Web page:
The engineer's moral right to reputational fairness

Science and Engineering Ethics 1 (3):217-230 (1995)
Abstract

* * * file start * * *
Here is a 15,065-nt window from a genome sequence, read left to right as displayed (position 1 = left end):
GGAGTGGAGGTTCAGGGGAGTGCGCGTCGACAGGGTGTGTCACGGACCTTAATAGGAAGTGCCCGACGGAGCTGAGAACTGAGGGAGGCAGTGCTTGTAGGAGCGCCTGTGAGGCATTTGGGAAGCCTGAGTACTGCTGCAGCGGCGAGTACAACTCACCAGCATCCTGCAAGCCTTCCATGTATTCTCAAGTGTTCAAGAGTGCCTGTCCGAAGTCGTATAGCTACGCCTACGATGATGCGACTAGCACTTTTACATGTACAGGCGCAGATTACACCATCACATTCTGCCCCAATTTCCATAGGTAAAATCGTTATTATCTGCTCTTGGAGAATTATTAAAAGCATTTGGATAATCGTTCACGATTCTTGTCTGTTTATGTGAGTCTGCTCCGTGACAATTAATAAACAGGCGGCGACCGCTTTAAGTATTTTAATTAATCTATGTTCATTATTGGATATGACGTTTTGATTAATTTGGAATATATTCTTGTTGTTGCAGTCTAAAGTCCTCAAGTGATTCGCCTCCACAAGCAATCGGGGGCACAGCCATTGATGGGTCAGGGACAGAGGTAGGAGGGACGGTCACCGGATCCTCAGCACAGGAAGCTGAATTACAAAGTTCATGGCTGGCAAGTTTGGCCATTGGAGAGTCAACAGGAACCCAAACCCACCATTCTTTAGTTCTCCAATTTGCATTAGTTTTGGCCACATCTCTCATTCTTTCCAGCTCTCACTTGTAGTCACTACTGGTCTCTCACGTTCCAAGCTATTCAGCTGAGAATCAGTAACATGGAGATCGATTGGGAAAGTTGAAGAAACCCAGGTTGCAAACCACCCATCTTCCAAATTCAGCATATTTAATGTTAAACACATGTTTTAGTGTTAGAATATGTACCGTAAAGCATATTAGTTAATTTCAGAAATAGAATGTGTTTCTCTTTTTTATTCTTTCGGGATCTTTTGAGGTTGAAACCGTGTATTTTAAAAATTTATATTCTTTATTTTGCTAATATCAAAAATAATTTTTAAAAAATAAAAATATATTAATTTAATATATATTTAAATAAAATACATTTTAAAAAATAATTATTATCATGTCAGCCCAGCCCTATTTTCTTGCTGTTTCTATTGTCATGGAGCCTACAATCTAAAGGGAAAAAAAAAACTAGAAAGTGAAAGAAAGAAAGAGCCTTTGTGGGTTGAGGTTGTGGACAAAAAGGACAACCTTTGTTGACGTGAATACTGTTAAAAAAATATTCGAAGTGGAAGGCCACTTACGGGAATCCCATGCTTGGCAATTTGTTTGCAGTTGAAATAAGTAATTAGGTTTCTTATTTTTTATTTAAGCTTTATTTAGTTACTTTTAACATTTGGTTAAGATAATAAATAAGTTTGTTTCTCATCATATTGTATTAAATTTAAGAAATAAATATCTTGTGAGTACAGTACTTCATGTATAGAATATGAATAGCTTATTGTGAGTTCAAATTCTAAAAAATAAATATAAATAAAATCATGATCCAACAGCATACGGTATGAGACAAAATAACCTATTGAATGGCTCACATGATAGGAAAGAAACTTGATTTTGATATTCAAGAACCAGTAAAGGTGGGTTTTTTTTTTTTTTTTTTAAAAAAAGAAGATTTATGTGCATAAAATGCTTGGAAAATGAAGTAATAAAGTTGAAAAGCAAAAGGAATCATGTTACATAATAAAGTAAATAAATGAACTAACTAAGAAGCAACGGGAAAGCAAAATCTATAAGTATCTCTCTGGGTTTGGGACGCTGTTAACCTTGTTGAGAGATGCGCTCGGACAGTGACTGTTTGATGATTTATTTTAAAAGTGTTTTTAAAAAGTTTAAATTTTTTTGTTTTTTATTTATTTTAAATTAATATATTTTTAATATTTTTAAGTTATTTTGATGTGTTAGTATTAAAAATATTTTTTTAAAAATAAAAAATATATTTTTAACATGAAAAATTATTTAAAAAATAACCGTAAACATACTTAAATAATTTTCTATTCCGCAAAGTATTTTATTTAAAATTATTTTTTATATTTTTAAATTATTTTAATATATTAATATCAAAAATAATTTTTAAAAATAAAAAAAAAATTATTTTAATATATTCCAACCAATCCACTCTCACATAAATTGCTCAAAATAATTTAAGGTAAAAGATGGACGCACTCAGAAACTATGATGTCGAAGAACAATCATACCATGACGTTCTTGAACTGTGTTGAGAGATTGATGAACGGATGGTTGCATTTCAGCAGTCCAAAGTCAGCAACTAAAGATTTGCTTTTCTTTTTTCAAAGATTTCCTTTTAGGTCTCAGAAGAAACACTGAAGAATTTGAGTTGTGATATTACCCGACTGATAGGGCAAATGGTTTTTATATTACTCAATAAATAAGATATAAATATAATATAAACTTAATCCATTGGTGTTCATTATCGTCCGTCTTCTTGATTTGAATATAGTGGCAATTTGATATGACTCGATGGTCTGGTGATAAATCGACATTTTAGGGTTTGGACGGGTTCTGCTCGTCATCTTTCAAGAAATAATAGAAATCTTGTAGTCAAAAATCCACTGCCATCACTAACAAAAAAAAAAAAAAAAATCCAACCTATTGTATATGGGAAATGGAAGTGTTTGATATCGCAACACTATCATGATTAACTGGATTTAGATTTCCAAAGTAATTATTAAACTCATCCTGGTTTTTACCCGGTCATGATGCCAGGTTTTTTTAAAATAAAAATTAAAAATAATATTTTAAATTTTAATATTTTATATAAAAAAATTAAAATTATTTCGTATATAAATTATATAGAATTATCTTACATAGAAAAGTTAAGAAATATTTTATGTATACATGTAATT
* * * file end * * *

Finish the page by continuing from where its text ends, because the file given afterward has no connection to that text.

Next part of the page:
This essay explores the issue of the moral rights of engineers. An historical case study is presented in which an accomplished, loyal, senior engineer was apparently wronged as a result of actions taken by his employer in pursuit of legitimate business interests. Belief that the engineer was wronged is justified by showing that what happened to him violated what can validly be termed one of his moral rights as an engineer: the right to reputational fairness. It is then argued that, this right notwithstanding, under certain circumstances it is morally permissible for employers to override it. The paper concludes by identifying two complementary facets of this right, discussing its scope, and indicating what is required of employers obliged to respect it in two types of action contexts.
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